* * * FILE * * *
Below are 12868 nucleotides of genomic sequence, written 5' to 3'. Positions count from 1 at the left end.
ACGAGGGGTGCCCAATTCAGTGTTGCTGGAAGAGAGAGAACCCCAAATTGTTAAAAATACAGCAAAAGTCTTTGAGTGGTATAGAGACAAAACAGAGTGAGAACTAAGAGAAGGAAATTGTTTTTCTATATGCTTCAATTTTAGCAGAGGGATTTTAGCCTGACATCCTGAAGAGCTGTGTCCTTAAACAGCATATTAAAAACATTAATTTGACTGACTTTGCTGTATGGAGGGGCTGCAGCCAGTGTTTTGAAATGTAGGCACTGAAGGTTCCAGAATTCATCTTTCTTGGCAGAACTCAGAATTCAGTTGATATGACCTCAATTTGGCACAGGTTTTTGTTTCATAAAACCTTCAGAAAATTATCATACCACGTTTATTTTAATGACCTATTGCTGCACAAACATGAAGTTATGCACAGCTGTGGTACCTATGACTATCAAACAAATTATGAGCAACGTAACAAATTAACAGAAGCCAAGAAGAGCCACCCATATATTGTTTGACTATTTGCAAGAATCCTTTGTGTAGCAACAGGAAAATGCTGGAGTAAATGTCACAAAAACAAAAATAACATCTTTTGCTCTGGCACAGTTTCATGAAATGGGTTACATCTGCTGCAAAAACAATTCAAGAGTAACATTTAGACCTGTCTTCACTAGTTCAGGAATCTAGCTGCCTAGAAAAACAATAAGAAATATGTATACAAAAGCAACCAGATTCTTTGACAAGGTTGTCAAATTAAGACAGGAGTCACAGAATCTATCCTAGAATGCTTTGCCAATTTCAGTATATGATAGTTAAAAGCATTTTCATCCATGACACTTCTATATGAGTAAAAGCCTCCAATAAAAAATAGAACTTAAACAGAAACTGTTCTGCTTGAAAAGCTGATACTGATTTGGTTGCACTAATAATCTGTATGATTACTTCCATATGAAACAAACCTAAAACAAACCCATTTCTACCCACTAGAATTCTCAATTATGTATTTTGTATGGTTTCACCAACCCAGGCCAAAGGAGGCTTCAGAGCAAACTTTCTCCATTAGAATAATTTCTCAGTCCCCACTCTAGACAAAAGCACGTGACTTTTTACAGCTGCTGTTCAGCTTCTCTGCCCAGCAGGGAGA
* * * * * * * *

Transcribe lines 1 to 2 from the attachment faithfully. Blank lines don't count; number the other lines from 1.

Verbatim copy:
Below are 12868 nucleotides of genomic sequence, written 5' to 3'. Positions count from 1 at the left end.
ACGAGGGGTGCCCAATTCAGTGTTGCTGGAAGAGAGAGAACCCCAAATTGTTAAAAATACAGCAAAAGTCTTTGAGTGGTATAGAGACAAAACAGAGTGAGAACTAAGAGAAGGAAATTGTTTTTCTATATGCTTCAATTTTAGCAGAGGGATTTTAGCCTGACATCCTGAAGAGCTGTGTCCTTAAACAGCATATTAAAAACATTAATTTGACTGACTTTGCTGTATGGAGGGGCTGCAGCCAGTGTTTTGAAATGTAGGCACTGAAGGTTCCAGAATTCATCTTTCTTGGCAGAACTCAGAATTCAGTTGATATGACCTCAATTTGGCACAGGTTTTTGTTTCATAAAACCTTCAGAAAATTATCATACCACGTTTATTTTAATGACCTATTGCTGCACAAACATGAAGTTATGCACAGCTGTGGTACCTATGACTATCAAACAAATTATGAGCAACGTAACAAATTAACAGAAGCCAAGAAGAGCCACCCATATATTGTTTGACTATTTGCAAGAATCCTTTGTGTAGCAACAGGAAAATGCTGGAGTAAATGTCACAAAAACAAAAATAACATCTTTTGCTCTGGCACAGTTTCATGAAATGGGTTACATCTGCTGCAAAAACAATTCAAGAGTAACATTTAGACCTGTCTTCACTAGTTCAGGAATCTAGCTGCCTAGAAAAACAATAAGAAATATGTATACAAAAGCAACCAGATTCTTTGACAAGGTTGTCAAATTAAGACAGGAGTCACAGAATCTATCCTAGAATGCTTTGCCAATTTCAGTATATGATAGTTAAAAGCATTTTCATCCATGACACTTCTATATGAGTAAAAGCCTCCAATAAAAAATAGAACTTAAACAGAAACTGTTCTGCTTGAAAAGCTGATACTGATTTGGTTGCACTAATAATCTGTATGATTACTTCCATATGAAACAAACCTAAAACAAACCCATTTCTACCCACTAGAATTCTCAATTATGTATTTTGTATGGTTTCACCAACCCAGGCCAAAGGAGGCTTCAGAGCAAACTTTCTCCATTAGAATAATTTCTCAGTCCCCACTCTAGACAAAAGCACGTGACTTTTTACAGCTGCTGTTCAGCTTCTCTGCCCAGCAGGGAGA